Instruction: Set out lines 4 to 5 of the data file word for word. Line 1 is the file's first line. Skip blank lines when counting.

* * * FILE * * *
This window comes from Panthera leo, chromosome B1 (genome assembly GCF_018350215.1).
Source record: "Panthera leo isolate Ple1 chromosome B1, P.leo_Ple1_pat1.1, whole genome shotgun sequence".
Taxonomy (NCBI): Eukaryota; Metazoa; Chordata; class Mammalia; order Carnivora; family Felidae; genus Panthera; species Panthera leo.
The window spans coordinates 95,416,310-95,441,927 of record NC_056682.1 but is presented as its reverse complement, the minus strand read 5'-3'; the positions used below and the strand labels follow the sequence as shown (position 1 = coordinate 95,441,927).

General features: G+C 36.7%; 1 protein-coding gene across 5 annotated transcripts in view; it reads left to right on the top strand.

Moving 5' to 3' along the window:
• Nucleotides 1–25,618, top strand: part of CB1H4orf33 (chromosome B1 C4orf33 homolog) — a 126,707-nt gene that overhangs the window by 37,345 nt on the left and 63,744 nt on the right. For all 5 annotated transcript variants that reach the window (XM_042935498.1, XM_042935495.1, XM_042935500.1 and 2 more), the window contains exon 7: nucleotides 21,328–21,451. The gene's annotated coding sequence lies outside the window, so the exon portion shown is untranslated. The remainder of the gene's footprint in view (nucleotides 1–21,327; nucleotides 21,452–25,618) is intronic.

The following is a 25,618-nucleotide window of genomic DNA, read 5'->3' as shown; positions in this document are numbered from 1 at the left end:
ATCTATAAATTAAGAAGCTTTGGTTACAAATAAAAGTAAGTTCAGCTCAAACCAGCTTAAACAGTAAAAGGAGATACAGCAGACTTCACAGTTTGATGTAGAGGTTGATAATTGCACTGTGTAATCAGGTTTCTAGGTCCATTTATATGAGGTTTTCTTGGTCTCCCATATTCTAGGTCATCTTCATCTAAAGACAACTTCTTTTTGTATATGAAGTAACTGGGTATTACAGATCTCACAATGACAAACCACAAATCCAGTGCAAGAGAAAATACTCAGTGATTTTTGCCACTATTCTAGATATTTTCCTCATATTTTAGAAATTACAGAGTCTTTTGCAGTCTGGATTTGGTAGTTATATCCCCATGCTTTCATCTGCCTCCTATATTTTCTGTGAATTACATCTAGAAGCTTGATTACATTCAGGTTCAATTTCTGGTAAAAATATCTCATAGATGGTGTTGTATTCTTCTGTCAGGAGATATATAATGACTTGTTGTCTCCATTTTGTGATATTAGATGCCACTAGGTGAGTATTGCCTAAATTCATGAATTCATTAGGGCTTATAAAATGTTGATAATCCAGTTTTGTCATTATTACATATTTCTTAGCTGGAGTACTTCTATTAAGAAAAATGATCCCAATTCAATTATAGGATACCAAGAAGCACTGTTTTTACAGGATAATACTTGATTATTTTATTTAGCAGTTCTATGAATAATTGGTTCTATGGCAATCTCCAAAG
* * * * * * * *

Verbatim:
The window spans coordinates 95,416,310-95,441,927 of record NC_056682.1 but is presented as its reverse complement, the minus strand read 5'-3'; the positions used below and the strand labels follow the sequence as shown (position 1 = coordinate 95,441,927).

General features: G+C 36.7%; 1 protein-coding gene across 5 annotated transcripts in view; it reads left to right on the top strand.